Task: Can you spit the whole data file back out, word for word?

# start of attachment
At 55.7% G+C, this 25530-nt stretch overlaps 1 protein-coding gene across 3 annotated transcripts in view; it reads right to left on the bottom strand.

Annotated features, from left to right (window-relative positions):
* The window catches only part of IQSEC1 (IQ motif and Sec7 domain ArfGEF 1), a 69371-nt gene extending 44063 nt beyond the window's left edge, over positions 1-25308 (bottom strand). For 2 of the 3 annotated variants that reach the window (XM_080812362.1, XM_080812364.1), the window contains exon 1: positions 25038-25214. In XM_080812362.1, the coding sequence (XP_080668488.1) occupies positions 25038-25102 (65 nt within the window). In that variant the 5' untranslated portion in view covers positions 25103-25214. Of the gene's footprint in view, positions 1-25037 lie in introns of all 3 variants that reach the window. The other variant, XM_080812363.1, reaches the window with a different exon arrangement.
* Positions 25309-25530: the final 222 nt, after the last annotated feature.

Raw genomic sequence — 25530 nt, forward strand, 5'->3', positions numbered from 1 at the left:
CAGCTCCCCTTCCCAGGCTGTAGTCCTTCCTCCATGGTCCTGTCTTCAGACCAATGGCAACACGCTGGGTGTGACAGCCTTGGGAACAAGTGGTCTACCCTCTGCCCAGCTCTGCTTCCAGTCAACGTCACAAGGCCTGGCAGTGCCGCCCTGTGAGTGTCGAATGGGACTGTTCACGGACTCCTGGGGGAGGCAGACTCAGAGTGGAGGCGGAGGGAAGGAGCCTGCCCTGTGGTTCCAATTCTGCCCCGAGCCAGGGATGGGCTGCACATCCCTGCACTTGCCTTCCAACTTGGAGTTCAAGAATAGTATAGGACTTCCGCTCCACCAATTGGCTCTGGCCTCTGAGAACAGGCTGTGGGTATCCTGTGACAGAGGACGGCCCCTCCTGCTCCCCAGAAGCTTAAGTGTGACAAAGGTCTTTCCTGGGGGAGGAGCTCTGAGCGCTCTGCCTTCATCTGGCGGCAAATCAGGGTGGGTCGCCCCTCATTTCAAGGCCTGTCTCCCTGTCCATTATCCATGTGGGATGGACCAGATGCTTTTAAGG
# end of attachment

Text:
At 55.7% G+C, this 25530-nt stretch overlaps 1 protein-coding gene across 3 annotated transcripts in view; it reads right to left on the bottom strand.

Annotated features, from left to right (window-relative positions):
* The window catches only part of IQSEC1 (IQ motif and Sec7 domain ArfGEF 1), a 69371-nt gene extending 44063 nt beyond the window's left edge, over positions 1-25308 (bottom strand). For 2 of the 3 annotated variants that reach the window (XM_080812362.1, XM_080812364.1), the window contains exon 1: positions 25038-25214. In XM_080812362.1, the coding sequence (XP_080668488.1) occupies positions 25038-25102 (65 nt within the window). In that variant the 5' untranslated portion in view covers positions 25103-25214. Of the gene's footprint in view, positions 1-25037 lie in introns of all 3 variants that reach the window. The other variant, XM_080812363.1, reaches the window with a different exon arrangement.
* Positions 25309-25530: the final 222 nt, after the last annotated feature.

Raw genomic sequence — 25530 nt, forward strand, 5'->3', positions numbered from 1 at the left:
CAGCTCCCCTTCCCAGGCTGTAGTCCTTCCTCCATGGTCCTGTCTTCAGACCAATGGCAACACGCTGGGTGTGACAGCCTTGGGAACAAGTGGTCTACCCTCTGCCCAGCTCTGCTTCCAGTCAACGTCACAAGGCCTGGCAGTGCCGCCCTGTGAGTGTCGAATGGGACTGTTCACGGACTCCTGGGGGAGGCAGACTCAGAGTGGAGGCGGAGGGAAGGAGCCTGCCCTGTGGTTCCAATTCTGCCCCGAGCCAGGGATGGGCTGCACATCCCTGCACTTGCCTTCCAACTTGGAGTTCAAGAATAGTATAGGACTTCCGCTCCACCAATTGGCTCTGGCCTCTGAGAACAGGCTGTGGGTATCCTGTGACAGAGGACGGCCCCTCCTGCTCCCCAGAAGCTTAAGTGTGACAAAGGTCTTTCCTGGGGGAGGAGCTCTGAGCGCTCTGCCTTCATCTGGCGGCAAATCAGGGTGGGTCGCCCCTCATTTCAAGGCCTGTCTCCCTGTCCATTATCCATGTGGGATGGACCAGATGCTTTTAAGG